Böhmer on Monday called for a targeted political and economic effort to offer these 1.9 million welfare recipients better career prospects this year, but also said that some immigrants need to be more willing to integrate into German society.
“The high number of immigrants who get Hartz IV is dramatic,” she said, explaining that while language, education, and training are important, many on the dole already have qualifications from abroad that aren’t recognised in Germany.
“A half million academics alone who have immigrated can’t bring their expertise in because their degree isn’t accepted,” she said. “Anyone who describes immigrants as patently unwilling to work is wrong.”
While Böhmer denied that immigrants are targeting Germany as a destination to take advantage of the social system, officials in cities with high immigrant populations said there was rampant abuse of the benefits.
The immigration commissioner for Berlin’s multi-cultural Neukölln district Arnold Mengelkoch cited examples including one woman and her daughter who had apparently managed to get an apartment paid for by the state, then moved back to Lebanon to live off both their Hartz IV benefits and rent from subletting their home in Germany.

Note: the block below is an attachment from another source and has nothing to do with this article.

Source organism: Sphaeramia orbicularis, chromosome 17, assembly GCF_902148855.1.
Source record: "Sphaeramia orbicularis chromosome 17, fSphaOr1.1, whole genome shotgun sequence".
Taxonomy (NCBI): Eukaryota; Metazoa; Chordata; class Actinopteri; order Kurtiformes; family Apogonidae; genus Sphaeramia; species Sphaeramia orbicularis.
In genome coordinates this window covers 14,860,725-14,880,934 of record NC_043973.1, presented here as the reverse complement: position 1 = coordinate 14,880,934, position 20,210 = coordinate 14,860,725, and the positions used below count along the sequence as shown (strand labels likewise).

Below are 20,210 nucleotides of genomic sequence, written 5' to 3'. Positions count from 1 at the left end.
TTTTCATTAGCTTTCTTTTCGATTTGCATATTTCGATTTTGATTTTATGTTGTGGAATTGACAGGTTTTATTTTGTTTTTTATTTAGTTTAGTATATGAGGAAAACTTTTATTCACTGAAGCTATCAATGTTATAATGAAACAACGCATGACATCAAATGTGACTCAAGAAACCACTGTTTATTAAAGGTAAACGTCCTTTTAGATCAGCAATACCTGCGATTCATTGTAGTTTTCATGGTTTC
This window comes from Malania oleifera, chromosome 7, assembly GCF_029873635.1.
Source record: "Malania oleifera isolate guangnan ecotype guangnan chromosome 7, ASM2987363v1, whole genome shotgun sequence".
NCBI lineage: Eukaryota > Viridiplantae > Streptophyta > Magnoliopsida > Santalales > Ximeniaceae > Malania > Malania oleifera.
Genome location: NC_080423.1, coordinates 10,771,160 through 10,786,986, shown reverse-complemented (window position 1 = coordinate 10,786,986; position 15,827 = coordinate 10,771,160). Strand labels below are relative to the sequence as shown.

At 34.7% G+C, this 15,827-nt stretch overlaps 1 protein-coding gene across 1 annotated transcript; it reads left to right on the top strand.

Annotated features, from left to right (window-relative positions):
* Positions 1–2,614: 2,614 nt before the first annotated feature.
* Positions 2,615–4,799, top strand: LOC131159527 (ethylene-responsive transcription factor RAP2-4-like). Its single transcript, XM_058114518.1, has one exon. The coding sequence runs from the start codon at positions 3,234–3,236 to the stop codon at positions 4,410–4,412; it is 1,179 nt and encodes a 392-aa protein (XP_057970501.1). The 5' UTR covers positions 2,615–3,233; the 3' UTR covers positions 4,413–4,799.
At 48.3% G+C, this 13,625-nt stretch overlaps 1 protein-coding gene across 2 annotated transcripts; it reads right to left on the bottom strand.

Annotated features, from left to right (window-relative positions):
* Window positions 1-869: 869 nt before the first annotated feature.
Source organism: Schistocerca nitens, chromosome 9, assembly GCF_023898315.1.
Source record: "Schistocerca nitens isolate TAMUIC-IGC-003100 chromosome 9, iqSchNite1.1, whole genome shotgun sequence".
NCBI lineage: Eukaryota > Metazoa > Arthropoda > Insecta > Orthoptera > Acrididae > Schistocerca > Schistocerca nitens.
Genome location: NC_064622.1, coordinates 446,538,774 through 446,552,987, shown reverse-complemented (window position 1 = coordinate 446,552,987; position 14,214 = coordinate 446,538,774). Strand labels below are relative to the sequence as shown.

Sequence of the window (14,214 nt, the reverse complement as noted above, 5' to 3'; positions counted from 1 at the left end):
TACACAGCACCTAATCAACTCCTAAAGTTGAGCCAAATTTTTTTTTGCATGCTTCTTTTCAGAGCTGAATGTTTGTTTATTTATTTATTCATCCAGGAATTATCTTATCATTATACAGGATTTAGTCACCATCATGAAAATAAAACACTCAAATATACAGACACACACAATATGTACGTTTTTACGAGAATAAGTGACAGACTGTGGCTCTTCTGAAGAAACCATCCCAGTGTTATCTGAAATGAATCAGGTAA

“How can a state have so little control?” he asked. “Child benefit increases, child care money and perhaps higher Hartz IV benefits – they’re laughing at us.”
But solutions are difficult when welfare becomes a social norm, he said.
“When everyone in the building lives off Hartz IV, it’s less embarrassing, and the pressure to get out is even less,” he added, suggesting cuts to benefits for those who don’t cooperate with government rules. He also mooted starting a micro-credit programme to help those with few qualifications get ahead.
But their job prospects can appear grim. A recent study by the Institute for Employment Research (IAB) found that of 1,000 job applications for internships suiting economics students, those with Turkish names received 14 percent fewer positive responses.
Often it’s educational shortcomings that mean limited chances for many immigrants to escape welfare, IAB spokesperson Holger Seibert said. On the periphery of every debate remains the “classic incentive problem,” he said.
The question remains, “Do I go to work for €5 per hour or stay home for €5,” he said.